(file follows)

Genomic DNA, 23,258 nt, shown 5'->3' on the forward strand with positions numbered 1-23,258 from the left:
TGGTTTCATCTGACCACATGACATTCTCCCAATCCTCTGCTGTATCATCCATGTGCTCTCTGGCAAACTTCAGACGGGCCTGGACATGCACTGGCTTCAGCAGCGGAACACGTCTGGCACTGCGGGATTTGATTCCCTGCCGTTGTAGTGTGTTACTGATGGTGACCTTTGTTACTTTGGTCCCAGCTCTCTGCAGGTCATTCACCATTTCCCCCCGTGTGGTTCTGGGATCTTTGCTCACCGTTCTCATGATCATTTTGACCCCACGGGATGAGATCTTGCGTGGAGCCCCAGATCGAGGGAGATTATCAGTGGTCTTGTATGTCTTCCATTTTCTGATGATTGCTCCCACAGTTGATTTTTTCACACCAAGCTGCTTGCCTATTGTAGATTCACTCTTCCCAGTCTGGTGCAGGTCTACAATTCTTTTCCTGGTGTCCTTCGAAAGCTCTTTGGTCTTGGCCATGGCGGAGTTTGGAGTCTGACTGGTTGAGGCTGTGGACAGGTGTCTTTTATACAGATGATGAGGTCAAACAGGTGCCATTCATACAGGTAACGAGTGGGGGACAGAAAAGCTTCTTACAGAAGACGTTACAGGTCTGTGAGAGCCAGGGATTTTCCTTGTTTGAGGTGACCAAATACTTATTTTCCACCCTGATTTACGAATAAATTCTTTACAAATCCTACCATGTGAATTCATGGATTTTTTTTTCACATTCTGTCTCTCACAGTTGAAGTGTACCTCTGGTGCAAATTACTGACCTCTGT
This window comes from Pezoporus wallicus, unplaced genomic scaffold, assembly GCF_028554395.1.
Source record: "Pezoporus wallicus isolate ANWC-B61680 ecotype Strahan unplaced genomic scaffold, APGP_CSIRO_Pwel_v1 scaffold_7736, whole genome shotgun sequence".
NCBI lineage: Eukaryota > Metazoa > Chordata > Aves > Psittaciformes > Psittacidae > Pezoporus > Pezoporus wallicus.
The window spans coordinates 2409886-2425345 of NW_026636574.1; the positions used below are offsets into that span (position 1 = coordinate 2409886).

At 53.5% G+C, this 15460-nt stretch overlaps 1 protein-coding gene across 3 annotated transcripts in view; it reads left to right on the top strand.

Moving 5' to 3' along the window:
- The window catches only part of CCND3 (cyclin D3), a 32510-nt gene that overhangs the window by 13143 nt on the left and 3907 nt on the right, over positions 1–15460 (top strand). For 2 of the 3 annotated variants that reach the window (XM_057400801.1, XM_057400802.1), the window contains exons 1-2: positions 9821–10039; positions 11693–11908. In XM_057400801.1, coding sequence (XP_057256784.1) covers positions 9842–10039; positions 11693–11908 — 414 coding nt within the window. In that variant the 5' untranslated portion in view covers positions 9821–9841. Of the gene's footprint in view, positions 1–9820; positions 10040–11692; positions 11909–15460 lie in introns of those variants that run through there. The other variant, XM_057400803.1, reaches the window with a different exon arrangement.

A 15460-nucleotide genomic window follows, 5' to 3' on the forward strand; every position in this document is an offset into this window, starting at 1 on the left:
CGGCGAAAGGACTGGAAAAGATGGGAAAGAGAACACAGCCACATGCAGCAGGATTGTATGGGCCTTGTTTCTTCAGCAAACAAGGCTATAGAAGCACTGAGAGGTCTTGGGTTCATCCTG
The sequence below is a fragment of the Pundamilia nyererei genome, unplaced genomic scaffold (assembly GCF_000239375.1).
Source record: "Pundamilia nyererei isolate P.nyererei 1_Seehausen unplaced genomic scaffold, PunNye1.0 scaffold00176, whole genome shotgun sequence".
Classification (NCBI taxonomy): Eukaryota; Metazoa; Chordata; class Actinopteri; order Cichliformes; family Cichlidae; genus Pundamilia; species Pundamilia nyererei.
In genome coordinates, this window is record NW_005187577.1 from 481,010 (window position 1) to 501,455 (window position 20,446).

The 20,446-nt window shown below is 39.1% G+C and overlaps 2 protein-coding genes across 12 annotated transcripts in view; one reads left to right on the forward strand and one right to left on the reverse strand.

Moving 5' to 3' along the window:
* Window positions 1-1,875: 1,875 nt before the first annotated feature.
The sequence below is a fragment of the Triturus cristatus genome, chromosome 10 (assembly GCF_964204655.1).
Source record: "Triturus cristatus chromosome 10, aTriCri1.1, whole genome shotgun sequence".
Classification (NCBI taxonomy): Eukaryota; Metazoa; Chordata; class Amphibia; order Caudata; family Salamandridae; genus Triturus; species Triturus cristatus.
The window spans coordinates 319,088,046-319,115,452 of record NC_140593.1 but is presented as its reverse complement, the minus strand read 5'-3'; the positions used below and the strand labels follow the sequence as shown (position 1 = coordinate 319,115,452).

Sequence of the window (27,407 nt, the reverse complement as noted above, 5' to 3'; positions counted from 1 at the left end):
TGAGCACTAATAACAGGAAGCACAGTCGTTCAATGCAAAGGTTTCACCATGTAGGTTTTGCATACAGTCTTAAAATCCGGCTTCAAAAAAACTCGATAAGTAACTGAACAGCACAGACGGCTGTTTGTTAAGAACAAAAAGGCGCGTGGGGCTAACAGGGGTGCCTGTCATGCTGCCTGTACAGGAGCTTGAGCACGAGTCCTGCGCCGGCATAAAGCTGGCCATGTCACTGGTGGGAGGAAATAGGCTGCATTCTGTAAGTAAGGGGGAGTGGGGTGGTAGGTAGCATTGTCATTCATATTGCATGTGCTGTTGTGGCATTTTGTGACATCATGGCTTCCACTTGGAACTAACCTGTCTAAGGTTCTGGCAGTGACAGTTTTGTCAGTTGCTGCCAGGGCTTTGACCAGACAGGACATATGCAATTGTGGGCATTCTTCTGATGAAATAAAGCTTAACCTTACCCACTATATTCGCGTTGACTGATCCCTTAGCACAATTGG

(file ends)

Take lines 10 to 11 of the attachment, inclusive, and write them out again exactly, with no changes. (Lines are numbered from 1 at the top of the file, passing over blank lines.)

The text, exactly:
A 15460-nucleotide genomic window follows, 5' to 3' on the forward strand; every position in this document is an offset into this window, starting at 1 on the left:
CGGCGAAAGGACTGGAAAAGATGGGAAAGAGAACACAGCCACATGCAGCAGGATTGTATGGGCCTTGTTTCTTCAGCAAACAAGGCTATAGAAGCACTGAGAGGTCTTGGGTTCATCCTG